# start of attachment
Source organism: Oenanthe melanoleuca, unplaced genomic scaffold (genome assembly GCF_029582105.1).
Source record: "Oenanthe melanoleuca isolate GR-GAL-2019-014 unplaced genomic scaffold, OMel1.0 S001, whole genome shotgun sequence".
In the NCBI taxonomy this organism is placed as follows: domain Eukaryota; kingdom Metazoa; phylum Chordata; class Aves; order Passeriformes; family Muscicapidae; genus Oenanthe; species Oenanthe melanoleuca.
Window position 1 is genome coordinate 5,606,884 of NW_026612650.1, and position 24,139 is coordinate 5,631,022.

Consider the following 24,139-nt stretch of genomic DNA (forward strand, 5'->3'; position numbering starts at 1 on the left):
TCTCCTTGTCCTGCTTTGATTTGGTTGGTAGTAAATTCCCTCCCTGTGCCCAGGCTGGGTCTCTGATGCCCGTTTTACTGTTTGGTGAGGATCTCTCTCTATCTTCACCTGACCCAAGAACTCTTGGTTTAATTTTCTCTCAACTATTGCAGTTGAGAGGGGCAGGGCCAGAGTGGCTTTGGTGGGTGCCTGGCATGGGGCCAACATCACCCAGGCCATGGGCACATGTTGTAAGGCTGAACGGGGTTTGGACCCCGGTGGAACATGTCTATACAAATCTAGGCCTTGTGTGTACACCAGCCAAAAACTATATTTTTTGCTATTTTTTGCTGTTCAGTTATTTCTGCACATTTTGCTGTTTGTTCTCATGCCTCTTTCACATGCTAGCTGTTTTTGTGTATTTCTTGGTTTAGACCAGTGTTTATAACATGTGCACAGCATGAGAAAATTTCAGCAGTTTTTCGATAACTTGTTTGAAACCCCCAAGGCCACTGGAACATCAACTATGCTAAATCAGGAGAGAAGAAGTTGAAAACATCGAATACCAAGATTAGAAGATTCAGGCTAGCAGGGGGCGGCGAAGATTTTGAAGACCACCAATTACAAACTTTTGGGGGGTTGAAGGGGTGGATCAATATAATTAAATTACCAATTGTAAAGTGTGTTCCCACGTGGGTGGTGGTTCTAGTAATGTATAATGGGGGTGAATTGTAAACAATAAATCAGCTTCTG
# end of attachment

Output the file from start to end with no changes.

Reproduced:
Source organism: Oenanthe melanoleuca, unplaced genomic scaffold (genome assembly GCF_029582105.1).
Source record: "Oenanthe melanoleuca isolate GR-GAL-2019-014 unplaced genomic scaffold, OMel1.0 S001, whole genome shotgun sequence".
In the NCBI taxonomy this organism is placed as follows: domain Eukaryota; kingdom Metazoa; phylum Chordata; class Aves; order Passeriformes; family Muscicapidae; genus Oenanthe; species Oenanthe melanoleuca.
Window position 1 is genome coordinate 5,606,884 of NW_026612650.1, and position 24,139 is coordinate 5,631,022.

Consider the following 24,139-nt stretch of genomic DNA (forward strand, 5'->3'; position numbering starts at 1 on the left):
TCTCCTTGTCCTGCTTTGATTTGGTTGGTAGTAAATTCCCTCCCTGTGCCCAGGCTGGGTCTCTGATGCCCGTTTTACTGTTTGGTGAGGATCTCTCTCTATCTTCACCTGACCCAAGAACTCTTGGTTTAATTTTCTCTCAACTATTGCAGTTGAGAGGGGCAGGGCCAGAGTGGCTTTGGTGGGTGCCTGGCATGGGGCCAACATCACCCAGGCCATGGGCACATGTTGTAAGGCTGAACGGGGTTTGGACCCCGGTGGAACATGTCTATACAAATCTAGGCCTTGTGTGTACACCAGCCAAAAACTATATTTTTTGCTATTTTTTGCTGTTCAGTTATTTCTGCACATTTTGCTGTTTGTTCTCATGCCTCTTTCACATGCTAGCTGTTTTTGTGTATTTCTTGGTTTAGACCAGTGTTTATAACATGTGCACAGCATGAGAAAATTTCAGCAGTTTTTCGATAACTTGTTTGAAACCCCCAAGGCCACTGGAACATCAACTATGCTAAATCAGGAGAGAAGAAGTTGAAAACATCGAATACCAAGATTAGAAGATTCAGGCTAGCAGGGGGCGGCGAAGATTTTGAAGACCACCAATTACAAACTTTTGGGGGGTTGAAGGGGTGGATCAATATAATTAAATTACCAATTGTAAAGTGTGTTCCCACGTGGGTGGTGGTTCTAGTAATGTATAATGGGGGTGAATTGTAAACAATAAATCAGCTTCTG